During the public consultation on the Registration Programme, the Office of the Privacy Commissioner for Personal Data (PCPD) proposed that SIM card users be given the choice to submit copies of their identity documents to service operators, depending on the mode of registration. For instance, the PCPD proposed that users that are registering online would have to provide a copy of the identity document for verification purposes, whereas users registering in person in physical stores could simply produce the original identity document for verification, without having to deposit a copy of the same.

Having considered the submissions received, the Government retained the requirement  to submit a copy of the subscriber’s identity document, regardless of the mode of registration.

Retention of personal data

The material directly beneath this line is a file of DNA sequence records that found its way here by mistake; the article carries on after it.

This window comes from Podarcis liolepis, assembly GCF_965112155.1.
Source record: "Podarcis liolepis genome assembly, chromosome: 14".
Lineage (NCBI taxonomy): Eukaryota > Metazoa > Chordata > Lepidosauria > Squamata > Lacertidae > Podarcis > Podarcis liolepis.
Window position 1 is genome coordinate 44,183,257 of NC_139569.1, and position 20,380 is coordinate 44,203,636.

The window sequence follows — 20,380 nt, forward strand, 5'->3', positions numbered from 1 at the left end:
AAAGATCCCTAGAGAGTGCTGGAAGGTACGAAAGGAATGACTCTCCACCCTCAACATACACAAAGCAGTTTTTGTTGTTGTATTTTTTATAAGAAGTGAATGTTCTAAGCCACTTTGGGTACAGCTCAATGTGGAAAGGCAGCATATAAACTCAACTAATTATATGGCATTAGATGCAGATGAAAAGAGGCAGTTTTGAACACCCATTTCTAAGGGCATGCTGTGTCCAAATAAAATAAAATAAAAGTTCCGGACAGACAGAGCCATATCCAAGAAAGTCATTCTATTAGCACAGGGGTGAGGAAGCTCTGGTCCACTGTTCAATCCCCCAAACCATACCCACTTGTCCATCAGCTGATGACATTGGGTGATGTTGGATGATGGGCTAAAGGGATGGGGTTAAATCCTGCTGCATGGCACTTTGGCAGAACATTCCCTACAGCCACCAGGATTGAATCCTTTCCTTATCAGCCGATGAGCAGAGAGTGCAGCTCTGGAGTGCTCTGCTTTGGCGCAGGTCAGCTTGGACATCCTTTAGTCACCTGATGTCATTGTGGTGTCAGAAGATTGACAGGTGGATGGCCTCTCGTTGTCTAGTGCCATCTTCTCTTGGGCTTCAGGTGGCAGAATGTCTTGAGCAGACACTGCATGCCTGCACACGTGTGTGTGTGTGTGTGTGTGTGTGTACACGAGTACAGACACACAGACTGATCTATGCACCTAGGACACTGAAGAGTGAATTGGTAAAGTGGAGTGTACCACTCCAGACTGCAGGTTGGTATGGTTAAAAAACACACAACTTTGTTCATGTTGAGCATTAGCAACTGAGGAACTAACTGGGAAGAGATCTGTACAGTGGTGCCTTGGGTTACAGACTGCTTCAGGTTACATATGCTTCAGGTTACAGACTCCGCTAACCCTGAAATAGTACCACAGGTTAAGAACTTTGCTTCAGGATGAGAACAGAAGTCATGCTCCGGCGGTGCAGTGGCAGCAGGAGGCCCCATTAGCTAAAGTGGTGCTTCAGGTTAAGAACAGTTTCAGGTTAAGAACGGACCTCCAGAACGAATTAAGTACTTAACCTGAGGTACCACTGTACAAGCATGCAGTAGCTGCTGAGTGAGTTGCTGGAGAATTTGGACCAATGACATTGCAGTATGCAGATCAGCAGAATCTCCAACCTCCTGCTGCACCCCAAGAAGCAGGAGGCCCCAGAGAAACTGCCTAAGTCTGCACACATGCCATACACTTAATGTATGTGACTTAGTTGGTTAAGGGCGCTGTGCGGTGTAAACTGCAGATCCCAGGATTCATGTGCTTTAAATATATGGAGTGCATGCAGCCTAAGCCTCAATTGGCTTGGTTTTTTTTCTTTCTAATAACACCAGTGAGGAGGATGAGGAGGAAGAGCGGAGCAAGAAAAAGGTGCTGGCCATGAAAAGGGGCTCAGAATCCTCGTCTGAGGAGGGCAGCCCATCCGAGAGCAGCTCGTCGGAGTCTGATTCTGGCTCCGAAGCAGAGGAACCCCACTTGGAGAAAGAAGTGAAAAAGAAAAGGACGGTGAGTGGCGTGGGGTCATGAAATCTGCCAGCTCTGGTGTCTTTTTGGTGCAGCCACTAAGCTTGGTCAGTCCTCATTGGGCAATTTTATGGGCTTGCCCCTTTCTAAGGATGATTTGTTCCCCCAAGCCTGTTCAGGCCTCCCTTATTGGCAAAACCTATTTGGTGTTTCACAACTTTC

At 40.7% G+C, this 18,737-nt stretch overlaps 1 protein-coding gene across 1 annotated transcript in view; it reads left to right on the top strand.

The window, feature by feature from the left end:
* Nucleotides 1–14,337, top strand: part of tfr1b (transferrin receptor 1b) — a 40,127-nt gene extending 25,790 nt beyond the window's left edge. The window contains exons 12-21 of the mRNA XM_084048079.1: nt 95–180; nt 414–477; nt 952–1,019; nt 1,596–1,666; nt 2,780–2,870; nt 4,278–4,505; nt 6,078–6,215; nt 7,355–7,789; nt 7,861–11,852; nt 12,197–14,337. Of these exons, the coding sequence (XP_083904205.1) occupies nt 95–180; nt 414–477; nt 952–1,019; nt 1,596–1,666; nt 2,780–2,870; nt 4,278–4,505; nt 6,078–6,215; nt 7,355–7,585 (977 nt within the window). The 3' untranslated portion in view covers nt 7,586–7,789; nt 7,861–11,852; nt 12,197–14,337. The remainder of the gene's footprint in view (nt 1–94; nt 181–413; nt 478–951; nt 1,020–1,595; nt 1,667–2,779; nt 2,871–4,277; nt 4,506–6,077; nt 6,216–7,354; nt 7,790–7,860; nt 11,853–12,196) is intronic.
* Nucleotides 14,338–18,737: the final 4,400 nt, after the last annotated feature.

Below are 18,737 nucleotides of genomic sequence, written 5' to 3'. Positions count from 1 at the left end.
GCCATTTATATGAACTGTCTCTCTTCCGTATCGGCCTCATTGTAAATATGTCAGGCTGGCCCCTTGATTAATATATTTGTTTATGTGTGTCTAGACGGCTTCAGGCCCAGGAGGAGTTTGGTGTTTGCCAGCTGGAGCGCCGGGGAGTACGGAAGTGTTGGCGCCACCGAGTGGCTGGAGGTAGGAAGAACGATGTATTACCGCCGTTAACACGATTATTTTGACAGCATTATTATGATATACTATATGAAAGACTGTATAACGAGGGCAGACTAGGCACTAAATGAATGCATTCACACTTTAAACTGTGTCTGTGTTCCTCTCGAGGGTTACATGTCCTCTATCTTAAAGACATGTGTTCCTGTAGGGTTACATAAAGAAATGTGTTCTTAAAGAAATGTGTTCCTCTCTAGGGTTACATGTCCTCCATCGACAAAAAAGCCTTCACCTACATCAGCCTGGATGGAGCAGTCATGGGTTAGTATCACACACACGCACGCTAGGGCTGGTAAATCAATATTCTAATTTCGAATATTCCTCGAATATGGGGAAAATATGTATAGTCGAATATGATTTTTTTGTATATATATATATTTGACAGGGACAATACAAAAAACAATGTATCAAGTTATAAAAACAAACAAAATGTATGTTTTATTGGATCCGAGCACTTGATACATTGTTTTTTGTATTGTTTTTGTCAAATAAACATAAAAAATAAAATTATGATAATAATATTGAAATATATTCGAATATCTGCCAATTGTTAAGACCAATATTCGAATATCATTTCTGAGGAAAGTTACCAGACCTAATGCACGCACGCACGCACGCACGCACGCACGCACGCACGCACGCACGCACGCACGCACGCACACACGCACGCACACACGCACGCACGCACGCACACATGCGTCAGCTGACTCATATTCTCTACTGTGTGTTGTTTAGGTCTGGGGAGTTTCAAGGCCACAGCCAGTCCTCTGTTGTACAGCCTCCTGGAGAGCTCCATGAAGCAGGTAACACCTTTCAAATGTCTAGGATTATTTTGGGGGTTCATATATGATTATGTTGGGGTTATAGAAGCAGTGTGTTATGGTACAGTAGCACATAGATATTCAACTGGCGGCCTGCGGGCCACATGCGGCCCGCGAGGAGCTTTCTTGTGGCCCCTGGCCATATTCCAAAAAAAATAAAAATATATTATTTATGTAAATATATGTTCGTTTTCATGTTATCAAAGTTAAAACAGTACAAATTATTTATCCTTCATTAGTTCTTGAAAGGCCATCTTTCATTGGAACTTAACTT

The Registration Programme requires users’ personal data to be kept for 12 months after the SIM cards are deregistered. Beyond this period, this general requirement under the PDPO still applies, i.e. personal data shall not be kept for a period longer than is necessary for the fulfilment of the purposes for which the data is to be used. Service operators may need to review and amend their current data privacy practices and policies.

Disclosure of personal data to LEAs

As mentioned, one of the features of the Registration Programme is that LEAs can request service operators to disclose SIM card registration records without a court warrant for dealing with urgent or emergency situations for the purpose of investigation or prevention of crimes. While the PDPO and other legislation already have similar provisions, the introduction of this new measure has led to personal privacy concerns, in particular whether the grounds for warrantless search are sufficiently clear. It remains to be seen whether the Communications Authority would issue further guidelines on this topic or whether one would need to wait for judicial cases to cast light on the scope.

Further guidelines

To facilitate the implementation, the Communications Authority is currently working on guidelines to explain and illustrate the requirements of the Registration Programme.

Our team at Hogan Lovells are following the changes closely. Watch this space for further updates.